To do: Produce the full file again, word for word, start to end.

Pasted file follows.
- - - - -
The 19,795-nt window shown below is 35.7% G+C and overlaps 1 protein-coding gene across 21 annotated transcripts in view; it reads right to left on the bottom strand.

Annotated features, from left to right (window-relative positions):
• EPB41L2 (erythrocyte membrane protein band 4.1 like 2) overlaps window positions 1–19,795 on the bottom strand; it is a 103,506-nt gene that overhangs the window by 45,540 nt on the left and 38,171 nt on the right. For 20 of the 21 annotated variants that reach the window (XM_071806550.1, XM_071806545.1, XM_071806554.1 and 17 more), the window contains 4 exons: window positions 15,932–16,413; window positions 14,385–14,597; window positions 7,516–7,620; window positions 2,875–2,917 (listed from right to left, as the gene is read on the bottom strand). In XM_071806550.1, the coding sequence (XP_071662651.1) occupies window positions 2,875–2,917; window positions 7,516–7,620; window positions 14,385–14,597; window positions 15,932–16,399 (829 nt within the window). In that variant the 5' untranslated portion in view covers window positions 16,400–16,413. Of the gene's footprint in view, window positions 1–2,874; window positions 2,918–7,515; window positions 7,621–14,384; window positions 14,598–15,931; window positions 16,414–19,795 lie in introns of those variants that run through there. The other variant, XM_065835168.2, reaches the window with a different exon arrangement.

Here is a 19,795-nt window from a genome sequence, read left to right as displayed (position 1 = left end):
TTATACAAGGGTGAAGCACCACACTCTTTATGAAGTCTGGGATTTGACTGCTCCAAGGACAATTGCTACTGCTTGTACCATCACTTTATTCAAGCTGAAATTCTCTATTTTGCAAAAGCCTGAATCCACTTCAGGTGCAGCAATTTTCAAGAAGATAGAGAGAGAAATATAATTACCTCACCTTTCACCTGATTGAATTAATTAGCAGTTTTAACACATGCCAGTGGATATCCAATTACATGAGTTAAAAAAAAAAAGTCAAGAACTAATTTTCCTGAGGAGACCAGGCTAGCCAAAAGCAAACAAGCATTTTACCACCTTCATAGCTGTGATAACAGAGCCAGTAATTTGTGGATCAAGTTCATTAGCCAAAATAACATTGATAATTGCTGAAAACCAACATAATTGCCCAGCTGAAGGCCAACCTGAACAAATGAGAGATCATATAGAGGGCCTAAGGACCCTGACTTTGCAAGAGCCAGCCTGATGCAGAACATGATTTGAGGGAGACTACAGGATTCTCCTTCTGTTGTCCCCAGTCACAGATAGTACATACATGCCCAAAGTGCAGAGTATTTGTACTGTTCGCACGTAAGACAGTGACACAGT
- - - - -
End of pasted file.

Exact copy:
The 19,795-nt window shown below is 35.7% G+C and overlaps 1 protein-coding gene across 21 annotated transcripts in view; it reads right to left on the bottom strand.

Annotated features, from left to right (window-relative positions):
• EPB41L2 (erythrocyte membrane protein band 4.1 like 2) overlaps window positions 1–19,795 on the bottom strand; it is a 103,506-nt gene that overhangs the window by 45,540 nt on the left and 38,171 nt on the right. For 20 of the 21 annotated variants that reach the window (XM_071806550.1, XM_071806545.1, XM_071806554.1 and 17 more), the window contains 4 exons: window positions 15,932–16,413; window positions 14,385–14,597; window positions 7,516–7,620; window positions 2,875–2,917 (listed from right to left, as the gene is read on the bottom strand). In XM_071806550.1, the coding sequence (XP_071662651.1) occupies window positions 2,875–2,917; window positions 7,516–7,620; window positions 14,385–14,597; window positions 15,932–16,399 (829 nt within the window). In that variant the 5' untranslated portion in view covers window positions 16,400–16,413. Of the gene's footprint in view, window positions 1–2,874; window positions 2,918–7,515; window positions 7,621–14,384; window positions 14,598–15,931; window positions 16,414–19,795 lie in introns of those variants that run through there. The other variant, XM_065835168.2, reaches the window with a different exon arrangement.

Here is a 19,795-nt window from a genome sequence, read left to right as displayed (position 1 = left end):
TTATACAAGGGTGAAGCACCACACTCTTTATGAAGTCTGGGATTTGACTGCTCCAAGGACAATTGCTACTGCTTGTACCATCACTTTATTCAAGCTGAAATTCTCTATTTTGCAAAAGCCTGAATCCACTTCAGGTGCAGCAATTTTCAAGAAGATAGAGAGAGAAATATAATTACCTCACCTTTCACCTGATTGAATTAATTAGCAGTTTTAACACATGCCAGTGGATATCCAATTACATGAGTTAAAAAAAAAAAGTCAAGAACTAATTTTCCTGAGGAGACCAGGCTAGCCAAAAGCAAACAAGCATTTTACCACCTTCATAGCTGTGATAACAGAGCCAGTAATTTGTGGATCAAGTTCATTAGCCAAAATAACATTGATAATTGCTGAAAACCAACATAATTGCCCAGCTGAAGGCCAACCTGAACAAATGAGAGATCATATAGAGGGCCTAAGGACCCTGACTTTGCAAGAGCCAGCCTGATGCAGAACATGATTTGAGGGAGACTACAGGATTCTCCTTCTGTTGTCCCCAGTCACAGATAGTACATACATGCCCAAAGTGCAGAGTATTTGTACTGTTCGCACGTAAGACAGTGACACAGT